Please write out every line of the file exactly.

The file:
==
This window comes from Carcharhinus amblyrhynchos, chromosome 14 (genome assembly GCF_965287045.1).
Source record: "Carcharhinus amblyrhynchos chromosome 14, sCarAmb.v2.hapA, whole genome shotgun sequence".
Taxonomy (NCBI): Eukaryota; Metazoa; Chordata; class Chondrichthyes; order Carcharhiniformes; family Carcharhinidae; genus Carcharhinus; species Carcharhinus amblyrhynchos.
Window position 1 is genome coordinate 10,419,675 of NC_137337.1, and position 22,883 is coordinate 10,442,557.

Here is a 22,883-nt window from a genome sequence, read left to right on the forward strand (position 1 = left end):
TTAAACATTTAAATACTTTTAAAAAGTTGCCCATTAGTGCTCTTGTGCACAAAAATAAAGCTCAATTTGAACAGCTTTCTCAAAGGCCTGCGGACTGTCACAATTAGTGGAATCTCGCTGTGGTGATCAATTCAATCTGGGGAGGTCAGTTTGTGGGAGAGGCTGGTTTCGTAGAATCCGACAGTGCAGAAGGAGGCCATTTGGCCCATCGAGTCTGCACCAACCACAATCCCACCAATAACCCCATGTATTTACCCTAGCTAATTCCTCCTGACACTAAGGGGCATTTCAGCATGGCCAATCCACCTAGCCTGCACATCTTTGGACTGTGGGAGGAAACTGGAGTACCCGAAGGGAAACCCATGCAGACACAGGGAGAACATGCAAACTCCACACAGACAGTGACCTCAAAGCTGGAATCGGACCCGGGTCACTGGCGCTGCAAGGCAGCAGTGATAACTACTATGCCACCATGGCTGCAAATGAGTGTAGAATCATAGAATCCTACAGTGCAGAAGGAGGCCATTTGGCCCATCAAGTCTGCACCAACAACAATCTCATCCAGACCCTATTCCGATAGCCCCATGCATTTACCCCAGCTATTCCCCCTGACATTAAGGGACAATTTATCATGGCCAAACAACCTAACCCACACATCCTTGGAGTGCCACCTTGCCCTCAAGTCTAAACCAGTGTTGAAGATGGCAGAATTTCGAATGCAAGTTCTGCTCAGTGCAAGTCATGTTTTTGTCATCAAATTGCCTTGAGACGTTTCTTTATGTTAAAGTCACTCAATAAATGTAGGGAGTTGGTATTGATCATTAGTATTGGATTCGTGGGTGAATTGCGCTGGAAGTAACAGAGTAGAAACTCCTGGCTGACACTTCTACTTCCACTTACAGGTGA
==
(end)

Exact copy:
This window comes from Carcharhinus amblyrhynchos, chromosome 14 (genome assembly GCF_965287045.1).
Source record: "Carcharhinus amblyrhynchos chromosome 14, sCarAmb.v2.hapA, whole genome shotgun sequence".
Taxonomy (NCBI): Eukaryota; Metazoa; Chordata; class Chondrichthyes; order Carcharhiniformes; family Carcharhinidae; genus Carcharhinus; species Carcharhinus amblyrhynchos.
Window position 1 is genome coordinate 10,419,675 of NC_137337.1, and position 22,883 is coordinate 10,442,557.

Here is a 22,883-nt window from a genome sequence, read left to right on the forward strand (position 1 = left end):
TTAAACATTTAAATACTTTTAAAAAGTTGCCCATTAGTGCTCTTGTGCACAAAAATAAAGCTCAATTTGAACAGCTTTCTCAAAGGCCTGCGGACTGTCACAATTAGTGGAATCTCGCTGTGGTGATCAATTCAATCTGGGGAGGTCAGTTTGTGGGAGAGGCTGGTTTCGTAGAATCCGACAGTGCAGAAGGAGGCCATTTGGCCCATCGAGTCTGCACCAACCACAATCCCACCAATAACCCCATGTATTTACCCTAGCTAATTCCTCCTGACACTAAGGGGCATTTCAGCATGGCCAATCCACCTAGCCTGCACATCTTTGGACTGTGGGAGGAAACTGGAGTACCCGAAGGGAAACCCATGCAGACACAGGGAGAACATGCAAACTCCACACAGACAGTGACCTCAAAGCTGGAATCGGACCCGGGTCACTGGCGCTGCAAGGCAGCAGTGATAACTACTATGCCACCATGGCTGCAAATGAGTGTAGAATCATAGAATCCTACAGTGCAGAAGGAGGCCATTTGGCCCATCAAGTCTGCACCAACAACAATCTCATCCAGACCCTATTCCGATAGCCCCATGCATTTACCCCAGCTATTCCCCCTGACATTAAGGGACAATTTATCATGGCCAAACAACCTAACCCACACATCCTTGGAGTGCCACCTTGCCCTCAAGTCTAAACCAGTGTTGAAGATGGCAGAATTTCGAATGCAAGTTCTGCTCAGTGCAAGTCATGTTTTTGTCATCAAATTGCCTTGAGACGTTTCTTTATGTTAAAGTCACTCAATAAATGTAGGGAGTTGGTATTGATCATTAGTATTGGATTCGTGGGTGAATTGCGCTGGAAGTAACAGAGTAGAAACTCCTGGCTGACACTTCTACTTCCACTTACAGGTGA